A Kentucky cop was accused of excessive force for nearly two decades. Now he’s heading to federal prison for tasing and arresting a man who swore at him.
Matthew Corder, 52, was sentenced to 27 months on Monday for violating Deric Baize’s civil rights—an incident captured on Corder’s body camera and which the Department of Justice used to seal his conviction.
The October 2014 tussle began when Baize came home to find Corder’s squad car in front of his trailer and asked him to park elsewhere.
Corder, who had been responding to another call in the trailer park, told Baize to mind his own business. In response, Baize told Corder to “fuck off,” twice, before he entered his residence, prosecutors say.
But the officer wouldn’t let it go.
Corder banged on Baize’s front door and ordered him to come outside. “You’re gonna come out here or you’re gonna be issued [a citation],” Corder said, according to court documents reviewed by The Daily Beast.
Baize again refused to exit his trailer and told Corder to get a warrant.
“I don’t need no warrant, dude,” Corder replied. “Right now you were out here hollering at me, and you ran in, which means there’s exigent circumstances, so back yourself out here.”
Corder then stepped inside the trailer and wrestled Baize to the ground, saying, “I ain’t playing with you. You’re about to get your ass tased.” Seconds later, Corder tased Baize in the neck, the side, and the back, court papers say.
It’s not the first time Corder allegedly abused his authority.
According to prosecutors, in 1997, while working for the Louisville Police Department, he pepper-sprayed a man’s face during a traffic stop. A year later, he allegedly broke a black suspect’s nose with a flashlight. (The man, Adrian Reynolds, would later die of unrelated injuries in jail.)
In 2002, Corder allegedly pulled out his gun and handcuffed a tow-truck driver who came to repossess his SUV. He released the driver after he agreed to let Corder keep his vehicle, prosecutors say.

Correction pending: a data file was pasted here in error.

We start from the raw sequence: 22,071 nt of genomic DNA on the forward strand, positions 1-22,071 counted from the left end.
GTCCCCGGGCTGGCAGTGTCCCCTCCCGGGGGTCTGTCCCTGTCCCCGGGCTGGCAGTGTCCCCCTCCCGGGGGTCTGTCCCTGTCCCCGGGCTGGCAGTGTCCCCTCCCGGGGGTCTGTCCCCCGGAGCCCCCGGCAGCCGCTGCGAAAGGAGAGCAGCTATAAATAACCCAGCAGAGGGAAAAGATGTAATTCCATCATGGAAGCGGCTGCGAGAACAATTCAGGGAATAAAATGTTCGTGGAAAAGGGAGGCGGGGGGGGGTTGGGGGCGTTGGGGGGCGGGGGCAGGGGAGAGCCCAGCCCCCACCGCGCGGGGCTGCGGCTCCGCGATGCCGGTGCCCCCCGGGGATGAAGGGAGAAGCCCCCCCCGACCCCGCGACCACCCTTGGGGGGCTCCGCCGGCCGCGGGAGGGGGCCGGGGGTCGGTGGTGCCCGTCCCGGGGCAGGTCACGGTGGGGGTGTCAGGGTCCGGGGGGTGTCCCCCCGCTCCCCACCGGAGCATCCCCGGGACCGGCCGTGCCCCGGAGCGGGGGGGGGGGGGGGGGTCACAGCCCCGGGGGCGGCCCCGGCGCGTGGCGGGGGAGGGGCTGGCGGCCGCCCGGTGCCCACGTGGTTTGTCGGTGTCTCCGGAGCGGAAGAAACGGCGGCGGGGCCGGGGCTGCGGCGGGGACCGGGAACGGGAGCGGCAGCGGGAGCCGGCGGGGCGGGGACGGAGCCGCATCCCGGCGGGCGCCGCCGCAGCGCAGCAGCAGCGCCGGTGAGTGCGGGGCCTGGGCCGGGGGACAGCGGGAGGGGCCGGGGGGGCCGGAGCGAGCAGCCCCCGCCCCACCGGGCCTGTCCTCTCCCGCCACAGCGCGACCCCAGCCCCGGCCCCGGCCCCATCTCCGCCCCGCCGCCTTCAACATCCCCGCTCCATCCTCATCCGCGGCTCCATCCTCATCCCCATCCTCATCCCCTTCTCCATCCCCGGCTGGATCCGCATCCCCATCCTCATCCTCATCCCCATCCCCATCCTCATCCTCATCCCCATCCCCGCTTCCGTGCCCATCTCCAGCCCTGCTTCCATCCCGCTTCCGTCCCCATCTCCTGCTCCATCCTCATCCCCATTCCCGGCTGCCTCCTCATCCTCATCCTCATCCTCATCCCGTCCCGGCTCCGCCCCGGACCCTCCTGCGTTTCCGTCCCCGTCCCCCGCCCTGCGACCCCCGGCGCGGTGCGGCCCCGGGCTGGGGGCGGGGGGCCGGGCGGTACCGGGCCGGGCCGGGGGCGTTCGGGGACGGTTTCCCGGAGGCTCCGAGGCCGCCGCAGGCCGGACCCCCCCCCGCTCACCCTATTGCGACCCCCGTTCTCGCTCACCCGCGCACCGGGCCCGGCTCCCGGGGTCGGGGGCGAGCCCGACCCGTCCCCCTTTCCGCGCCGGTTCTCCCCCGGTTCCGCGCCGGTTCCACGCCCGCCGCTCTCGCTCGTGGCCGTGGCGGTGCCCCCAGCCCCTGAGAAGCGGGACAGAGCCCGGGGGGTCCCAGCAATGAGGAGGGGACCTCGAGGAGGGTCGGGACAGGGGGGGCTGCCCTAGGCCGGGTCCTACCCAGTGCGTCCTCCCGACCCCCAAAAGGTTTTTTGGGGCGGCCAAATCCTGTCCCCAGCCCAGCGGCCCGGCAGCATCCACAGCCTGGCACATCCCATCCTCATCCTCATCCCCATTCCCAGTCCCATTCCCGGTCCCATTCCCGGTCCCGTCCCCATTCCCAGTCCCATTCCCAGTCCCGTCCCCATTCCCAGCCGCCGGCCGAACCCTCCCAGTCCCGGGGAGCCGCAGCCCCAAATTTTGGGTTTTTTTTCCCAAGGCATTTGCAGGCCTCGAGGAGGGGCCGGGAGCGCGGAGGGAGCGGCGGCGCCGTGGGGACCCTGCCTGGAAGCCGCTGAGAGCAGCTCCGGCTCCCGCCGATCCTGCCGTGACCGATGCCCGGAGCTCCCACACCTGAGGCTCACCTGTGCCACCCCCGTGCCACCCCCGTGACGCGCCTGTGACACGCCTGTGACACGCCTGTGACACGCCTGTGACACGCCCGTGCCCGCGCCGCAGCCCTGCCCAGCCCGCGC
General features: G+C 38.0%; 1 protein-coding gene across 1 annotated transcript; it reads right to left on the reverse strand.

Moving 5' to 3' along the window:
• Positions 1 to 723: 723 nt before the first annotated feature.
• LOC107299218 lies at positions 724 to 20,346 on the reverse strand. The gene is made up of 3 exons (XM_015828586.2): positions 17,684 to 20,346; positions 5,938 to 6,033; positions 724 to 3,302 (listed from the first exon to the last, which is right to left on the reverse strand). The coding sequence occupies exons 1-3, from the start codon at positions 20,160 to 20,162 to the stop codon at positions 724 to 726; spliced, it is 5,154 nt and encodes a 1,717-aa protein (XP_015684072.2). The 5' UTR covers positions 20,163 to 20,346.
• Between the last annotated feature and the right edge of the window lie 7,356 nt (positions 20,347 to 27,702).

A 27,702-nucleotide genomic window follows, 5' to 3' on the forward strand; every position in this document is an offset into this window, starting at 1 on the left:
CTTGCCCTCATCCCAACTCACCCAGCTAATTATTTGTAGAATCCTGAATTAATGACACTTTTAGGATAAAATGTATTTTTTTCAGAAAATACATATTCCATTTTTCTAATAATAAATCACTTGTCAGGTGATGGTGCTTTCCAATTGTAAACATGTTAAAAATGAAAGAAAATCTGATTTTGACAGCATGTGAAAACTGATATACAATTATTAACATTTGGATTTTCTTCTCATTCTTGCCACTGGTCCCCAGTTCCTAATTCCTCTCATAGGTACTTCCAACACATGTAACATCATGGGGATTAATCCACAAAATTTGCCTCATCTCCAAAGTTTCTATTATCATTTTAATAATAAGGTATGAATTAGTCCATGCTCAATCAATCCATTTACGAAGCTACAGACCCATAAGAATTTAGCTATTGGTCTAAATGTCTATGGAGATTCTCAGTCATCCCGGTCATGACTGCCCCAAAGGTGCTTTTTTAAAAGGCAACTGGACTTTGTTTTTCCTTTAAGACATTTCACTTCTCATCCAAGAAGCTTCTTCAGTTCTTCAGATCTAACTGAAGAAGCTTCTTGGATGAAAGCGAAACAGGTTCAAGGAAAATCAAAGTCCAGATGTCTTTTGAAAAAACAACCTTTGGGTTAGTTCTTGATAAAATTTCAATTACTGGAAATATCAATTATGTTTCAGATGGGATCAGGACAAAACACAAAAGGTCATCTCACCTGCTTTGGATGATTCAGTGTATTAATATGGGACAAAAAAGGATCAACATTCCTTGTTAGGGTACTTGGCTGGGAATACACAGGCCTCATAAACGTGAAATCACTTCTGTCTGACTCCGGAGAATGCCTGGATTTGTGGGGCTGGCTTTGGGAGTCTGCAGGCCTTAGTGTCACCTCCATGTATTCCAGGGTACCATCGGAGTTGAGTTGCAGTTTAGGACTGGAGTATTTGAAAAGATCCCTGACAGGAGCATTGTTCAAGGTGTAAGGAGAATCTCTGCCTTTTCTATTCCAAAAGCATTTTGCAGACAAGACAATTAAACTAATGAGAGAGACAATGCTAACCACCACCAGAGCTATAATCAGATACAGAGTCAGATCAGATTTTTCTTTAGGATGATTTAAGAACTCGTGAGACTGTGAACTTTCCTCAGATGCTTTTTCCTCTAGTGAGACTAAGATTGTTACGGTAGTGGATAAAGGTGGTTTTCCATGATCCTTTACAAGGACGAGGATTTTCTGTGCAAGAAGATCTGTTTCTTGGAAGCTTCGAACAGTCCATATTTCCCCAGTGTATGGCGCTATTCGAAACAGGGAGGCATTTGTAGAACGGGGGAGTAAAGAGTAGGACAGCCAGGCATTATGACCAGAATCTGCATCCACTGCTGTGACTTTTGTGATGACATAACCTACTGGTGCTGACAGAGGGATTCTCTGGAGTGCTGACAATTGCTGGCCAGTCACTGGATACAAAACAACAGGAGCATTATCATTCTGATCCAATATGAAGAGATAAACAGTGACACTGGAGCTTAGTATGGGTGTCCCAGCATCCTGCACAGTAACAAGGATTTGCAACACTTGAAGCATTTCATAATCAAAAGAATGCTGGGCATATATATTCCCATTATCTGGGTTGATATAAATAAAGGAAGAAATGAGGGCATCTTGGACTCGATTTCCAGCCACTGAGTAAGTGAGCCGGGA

Yet Corder’s career in law enforcement didn’t end until 2015, when authorities determined he filed a false report to arrest Baize.
According to court papers, Baize apologized for swearing as the deputy handcuffed him.
“Fuck that. You get to go to jail tonight,” Corder seethed in his own body-cam footage, before adding, “I told you that you was gonna get tased, didn’t I, if you didn’t put your hands behind your back?”
“That’s why I was asking you why…” Baize tried telling Corder.
“You know why, Slick,” Corder fumed. “You sit up there and tell me to fuck off?”
After Corder threw Baize into the patrol car, he warned, “Next time you tell a police officer to fuck off, you might want to think about it.”
Corder charged Baize with disorderly conduct, fleeing and evading, and resisting arrest. But a sheriff’s office supervisor reviewed Corder’s arrest report and body camera footage and determined there wasn’t enough evidence against him.
Even though the charges were dropped, Baize would spend two weeks in jail, lose his job, and get evicted from his trailer, court papers show.